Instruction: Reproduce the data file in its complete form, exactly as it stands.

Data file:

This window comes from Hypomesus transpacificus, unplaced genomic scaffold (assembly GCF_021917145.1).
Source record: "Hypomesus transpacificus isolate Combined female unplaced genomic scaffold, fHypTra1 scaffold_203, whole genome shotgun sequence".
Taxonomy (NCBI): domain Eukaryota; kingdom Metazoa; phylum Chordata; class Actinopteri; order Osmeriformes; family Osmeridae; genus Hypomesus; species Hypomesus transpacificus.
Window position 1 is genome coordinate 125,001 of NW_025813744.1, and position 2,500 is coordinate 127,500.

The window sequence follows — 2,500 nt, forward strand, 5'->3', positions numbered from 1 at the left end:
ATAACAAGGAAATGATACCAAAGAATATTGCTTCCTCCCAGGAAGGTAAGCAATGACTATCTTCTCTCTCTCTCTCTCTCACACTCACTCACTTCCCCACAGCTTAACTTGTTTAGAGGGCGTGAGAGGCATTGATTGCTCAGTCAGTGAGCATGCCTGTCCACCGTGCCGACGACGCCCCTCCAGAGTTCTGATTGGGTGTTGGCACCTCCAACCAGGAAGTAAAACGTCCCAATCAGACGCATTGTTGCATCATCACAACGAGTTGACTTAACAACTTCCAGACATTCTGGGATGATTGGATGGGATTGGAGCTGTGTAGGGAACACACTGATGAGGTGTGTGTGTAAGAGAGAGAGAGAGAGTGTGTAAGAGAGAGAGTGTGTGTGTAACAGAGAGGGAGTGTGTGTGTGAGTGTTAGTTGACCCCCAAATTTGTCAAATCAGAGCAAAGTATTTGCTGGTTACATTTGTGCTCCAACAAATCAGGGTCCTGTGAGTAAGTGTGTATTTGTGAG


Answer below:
This window comes from Hypomesus transpacificus, unplaced genomic scaffold (assembly GCF_021917145.1).
Source record: "Hypomesus transpacificus isolate Combined female unplaced genomic scaffold, fHypTra1 scaffold_203, whole genome shotgun sequence".
Taxonomy (NCBI): domain Eukaryota; kingdom Metazoa; phylum Chordata; class Actinopteri; order Osmeriformes; family Osmeridae; genus Hypomesus; species Hypomesus transpacificus.
Window position 1 is genome coordinate 125,001 of NW_025813744.1, and position 2,500 is coordinate 127,500.

The window sequence follows — 2,500 nt, forward strand, 5'->3', positions numbered from 1 at the left end:
ATAACAAGGAAATGATACCAAAGAATATTGCTTCCTCCCAGGAAGGTAAGCAATGACTATCTTCTCTCTCTCTCTCTCTCACACTCACTCACTTCCCCACAGCTTAACTTGTTTAGAGGGCGTGAGAGGCATTGATTGCTCAGTCAGTGAGCATGCCTGTCCACCGTGCCGACGACGCCCCTCCAGAGTTCTGATTGGGTGTTGGCACCTCCAACCAGGAAGTAAAACGTCCCAATCAGACGCATTGTTGCATCATCACAACGAGTTGACTTAACAACTTCCAGACATTCTGGGATGATTGGATGGGATTGGAGCTGTGTAGGGAACACACTGATGAGGTGTGTGTGTAAGAGAGAGAGAGAGAGTGTGTAAGAGAGAGAGTGTGTGTGTAACAGAGAGGGAGTGTGTGTGTGAGTGTTAGTTGACCCCCAAATTTGTCAAATCAGAGCAAAGTATTTGCTGGTTACATTTGTGCTCCAACAAATCAGGGTCCTGTGAGTAAGTGTGTATTTGTGAG